"(5) In calculating respective shares of expenses, costs and attorney fees under this section, the basis of allocation shall be the respective proportions borne to the total recovery by:
"(a) Such benefits furnished by the insurer; and
"(b) The total recovery less (a).
"(6) The injured person shall execute and deliver to the insurer such instruments and papers as may be appropriate to secure the rights and obligations of the insurer and the injured person as established by this section.
"(7) Any provisions in a motor vehicle liability insurance policy or health insurance policy giving rights to the insurer relating to subrogation or the subject matter of this section shall be construed and applied in accordance with the provisions of this section." (Emphasis added.)
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3. ORS 742.534 provides:
"(1) Except as provided in ORS 742.544, every authorized motor vehicle liability insurer whose insured is or would be held legally liable for damages for injuries sustained in a motor vehicle accident by a person for whom personal injury protection benefits have been furnished by another such insurer, or for whom benefits have been furnished by an authorized health insurer, shall reimburse such other insurer for the benefits it has so furnished if it has requested such reimbursement, has not given notice as provided in ORS 742.536 that it elects recovery by lien in accordance with that section and is entitled to reimbursement under this section by the terms of its policy. Reimbursement under this subsection, together with the amount paid to injured persons by the liability insurer, shall not exceed the limits of the policy issued by the insurer.
"(2) In calculating such reimbursement, the amount of benefits so furnished shall be diminished in proportion to the amount of negligence attributable to the person for whom benefits have been so furnished, and the reimbursement shall not exceed the amount of damages legally recoverable by the person.
"(3) Disputes between insurers as to such issues of liability and the amount of reimbursement required by this section shall be decided by arbitration.
"(4) Findings and awards made in such an arbitration proceeding are not admissible in any action at law or suit in equity."
ORS 742.536 provides:
"(1) When an authorized motor vehicle liability insurer has furnished personal injury protection benefits, or an authorized health insurer has furnished benefits, for a person injured in a motor vehicle accident, if such injured person makes claim, or institutes legal action, for damages for such injuries against any person, such injured person shall give notice of such claim or legal action to the insurer by personal service or by registered or certified mail. Service of a copy of the summons and complaint or copy of other process served in connection with such a legal action shall be sufficient notice to the insurer, in which case a return showing service of such notice shall be filed with the clerk of the court but shall not be a part of the record except to give notice.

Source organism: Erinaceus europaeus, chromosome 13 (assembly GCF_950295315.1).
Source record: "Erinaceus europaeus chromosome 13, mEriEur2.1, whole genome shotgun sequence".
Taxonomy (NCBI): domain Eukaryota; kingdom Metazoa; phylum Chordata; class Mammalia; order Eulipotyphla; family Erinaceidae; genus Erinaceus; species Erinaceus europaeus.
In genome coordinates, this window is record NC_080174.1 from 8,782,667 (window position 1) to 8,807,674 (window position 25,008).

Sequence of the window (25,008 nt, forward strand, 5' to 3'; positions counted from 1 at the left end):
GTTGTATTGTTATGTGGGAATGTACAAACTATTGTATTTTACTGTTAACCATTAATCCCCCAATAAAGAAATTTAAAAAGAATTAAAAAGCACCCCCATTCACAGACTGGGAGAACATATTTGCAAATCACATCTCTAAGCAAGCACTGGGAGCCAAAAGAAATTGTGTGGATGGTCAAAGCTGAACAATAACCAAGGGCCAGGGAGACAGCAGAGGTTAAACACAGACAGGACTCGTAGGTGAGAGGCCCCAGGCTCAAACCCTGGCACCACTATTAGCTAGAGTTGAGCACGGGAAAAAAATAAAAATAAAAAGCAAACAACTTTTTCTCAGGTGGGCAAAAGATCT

"(2) The insurer may elect to seek reimbursement as provided in this section for benefits it has so furnished, out of any recovery under such claim or legal action, if the insurer has not been a party to an interinsurer reimbursement proceeding with respect to such benefits under ORS 742.534 and is entitled by the terms of its policy to the benefit of this section. The insurer shall give written notice of such election within 30 days from the receipt of notice or knowledge of such claim or legal action to the person making claim or instituting legal action and to the person against whom claim is made or legal action instituted, by personal service or by registered or certified mail. In the case of a legal action, a return showing service of such notice of election shall be filed with the clerk of the court but shall not be a part of the record except to give notice to the claimant and the defendant of the lien of the insurer.
"(3) If the insurer so serves such written notice of election and, where applicable, such return is so filed:
"(a) The insurer has a lien against such cause of action for benefits it has so furnished, less the proportion, not to exceed 100 percent, of expenses, costs and attorney fees incurred by the injured person in connection with the recovery that the amount of the lien before such reduction bears to the amount of the recovery.
"(b) The injured person shall include as damages in such claim or legal action the benefits so furnished by the insurer.
"(c) In the case of a legal action, the action shall be taken in the name of the injured person.
"(4) As used in this section, "makes claim" or "claim" refers to a written demand made and delivered for a specific amount of damages and which meets other requirements reasonably established by the director's which meets other requirements reasonable established by the director's rule."
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4. At the time, ORS 742.538 was numbered 743.830. The statutes discussed in this opinion were renumbered in 1989. The renumbering did not effect a substantive change and we refer to the statutes by their current designation.